2013/05/20

Is doping in sport systemic?

I recently read a post about "Systemic Lawlessness in South Africa". In the article Isamail (the author) suggests a definition of a systemic problem as "A problem is systemic when it occurs in more than one place almost simultaneously". This mornings Cape Times ran the story about the Two Oceans marathon winner who tested positive for steroids. A cycling friend, tongue in cheek like, referred his followers on twitter to the story on IOL with his own comment "those pesky doping cyclists..." knowing full well that another sporting discipline was involved.

There is obviously a precedent has been set by us "pesky cyclists" and this cannot be denied, but we are awfully naive to believe that cycling alone is complicit in the emerging doping scandal. No, definitely not. But it is easier to ignore the fact that doping is rife in most professional sporting disciplines.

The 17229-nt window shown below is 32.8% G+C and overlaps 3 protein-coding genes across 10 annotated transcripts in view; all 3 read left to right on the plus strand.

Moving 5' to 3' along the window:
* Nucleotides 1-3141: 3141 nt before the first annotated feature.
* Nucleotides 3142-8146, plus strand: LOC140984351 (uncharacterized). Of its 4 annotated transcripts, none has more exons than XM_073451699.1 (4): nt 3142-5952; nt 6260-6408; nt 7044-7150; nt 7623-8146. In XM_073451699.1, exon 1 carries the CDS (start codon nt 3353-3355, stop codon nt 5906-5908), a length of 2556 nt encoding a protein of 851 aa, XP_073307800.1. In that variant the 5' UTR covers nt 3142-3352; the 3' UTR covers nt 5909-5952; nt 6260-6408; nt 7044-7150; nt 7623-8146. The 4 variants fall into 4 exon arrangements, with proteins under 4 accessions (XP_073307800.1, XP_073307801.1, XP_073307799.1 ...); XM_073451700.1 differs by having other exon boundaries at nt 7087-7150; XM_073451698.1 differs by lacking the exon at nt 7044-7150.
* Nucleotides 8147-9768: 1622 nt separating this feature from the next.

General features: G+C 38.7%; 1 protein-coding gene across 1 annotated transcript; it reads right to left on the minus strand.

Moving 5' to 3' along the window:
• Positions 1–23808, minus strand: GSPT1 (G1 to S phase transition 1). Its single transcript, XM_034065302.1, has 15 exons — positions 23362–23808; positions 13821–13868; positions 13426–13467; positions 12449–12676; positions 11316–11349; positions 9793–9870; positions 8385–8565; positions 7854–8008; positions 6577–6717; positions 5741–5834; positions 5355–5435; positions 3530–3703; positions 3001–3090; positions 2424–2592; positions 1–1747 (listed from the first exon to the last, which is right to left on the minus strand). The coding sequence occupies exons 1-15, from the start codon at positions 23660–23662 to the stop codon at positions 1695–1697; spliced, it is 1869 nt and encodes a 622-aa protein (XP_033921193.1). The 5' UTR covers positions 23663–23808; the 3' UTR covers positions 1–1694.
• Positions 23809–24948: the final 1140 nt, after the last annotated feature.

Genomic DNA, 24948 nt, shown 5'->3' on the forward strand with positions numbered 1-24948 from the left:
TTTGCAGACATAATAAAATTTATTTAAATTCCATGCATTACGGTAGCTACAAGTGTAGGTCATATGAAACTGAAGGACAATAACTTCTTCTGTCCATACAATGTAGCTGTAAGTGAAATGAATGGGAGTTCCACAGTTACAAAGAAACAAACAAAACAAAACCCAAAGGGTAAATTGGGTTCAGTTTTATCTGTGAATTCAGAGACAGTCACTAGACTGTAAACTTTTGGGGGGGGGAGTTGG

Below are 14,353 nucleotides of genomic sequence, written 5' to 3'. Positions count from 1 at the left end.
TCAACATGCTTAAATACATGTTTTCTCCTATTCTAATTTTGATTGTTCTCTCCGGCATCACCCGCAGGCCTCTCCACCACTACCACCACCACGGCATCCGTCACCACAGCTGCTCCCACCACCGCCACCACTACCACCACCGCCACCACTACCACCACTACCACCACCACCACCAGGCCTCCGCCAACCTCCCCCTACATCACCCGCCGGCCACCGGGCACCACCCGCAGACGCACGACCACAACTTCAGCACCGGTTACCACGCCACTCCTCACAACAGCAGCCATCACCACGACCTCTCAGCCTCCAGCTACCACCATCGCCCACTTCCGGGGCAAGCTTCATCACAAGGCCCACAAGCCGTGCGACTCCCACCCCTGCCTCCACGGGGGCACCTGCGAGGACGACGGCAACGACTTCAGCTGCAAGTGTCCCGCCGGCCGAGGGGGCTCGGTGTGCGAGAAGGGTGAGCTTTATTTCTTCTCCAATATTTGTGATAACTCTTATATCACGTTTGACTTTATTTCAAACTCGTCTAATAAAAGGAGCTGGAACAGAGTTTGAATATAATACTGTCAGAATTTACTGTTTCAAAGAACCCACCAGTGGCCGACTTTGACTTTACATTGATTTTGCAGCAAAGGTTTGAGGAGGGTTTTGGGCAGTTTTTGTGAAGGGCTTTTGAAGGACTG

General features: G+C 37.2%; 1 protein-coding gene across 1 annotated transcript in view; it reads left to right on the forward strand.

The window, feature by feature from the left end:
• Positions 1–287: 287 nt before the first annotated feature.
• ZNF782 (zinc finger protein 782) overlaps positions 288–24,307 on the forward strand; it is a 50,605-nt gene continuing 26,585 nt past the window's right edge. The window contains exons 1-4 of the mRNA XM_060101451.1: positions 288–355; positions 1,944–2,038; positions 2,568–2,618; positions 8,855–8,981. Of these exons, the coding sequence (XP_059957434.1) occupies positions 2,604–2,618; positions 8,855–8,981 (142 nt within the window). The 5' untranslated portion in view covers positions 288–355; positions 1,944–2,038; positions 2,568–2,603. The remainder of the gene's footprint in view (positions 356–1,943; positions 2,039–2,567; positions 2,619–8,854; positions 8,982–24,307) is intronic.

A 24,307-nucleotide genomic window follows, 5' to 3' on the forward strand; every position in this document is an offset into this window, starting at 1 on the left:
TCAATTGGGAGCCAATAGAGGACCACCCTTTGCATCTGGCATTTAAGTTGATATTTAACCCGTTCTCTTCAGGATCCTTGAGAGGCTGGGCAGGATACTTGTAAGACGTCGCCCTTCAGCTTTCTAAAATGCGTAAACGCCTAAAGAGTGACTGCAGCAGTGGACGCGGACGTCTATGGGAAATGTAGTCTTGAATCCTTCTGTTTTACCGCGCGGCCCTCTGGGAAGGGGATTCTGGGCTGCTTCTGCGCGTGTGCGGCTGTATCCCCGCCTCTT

In another tweet on Friday from a well known triathlete, she mentioned that she has not been tested in months.

As mentioned in previous posts on the subject we know that Drug Free Sport in South Africa operate on a limited budget. Athletes by far out number the available, qualified testers. SAID's is based in Cape Town while the many athletes under their jurisdiction are geographically spread across the entire country which makes testing more expensive and prohibitive in some cases. The biological passports of many cyclists are bare and this by implication means that there are no blood passport trends to speak of and most sporting disciplines have yet to adopt similar systems to track  wayward competitors.

So either we don't take it seriously enough to fund our anti-doping or, more insidiously, we really don't want to fund them sufficiently in case they bring down the whole house of cards.

You be the judge...
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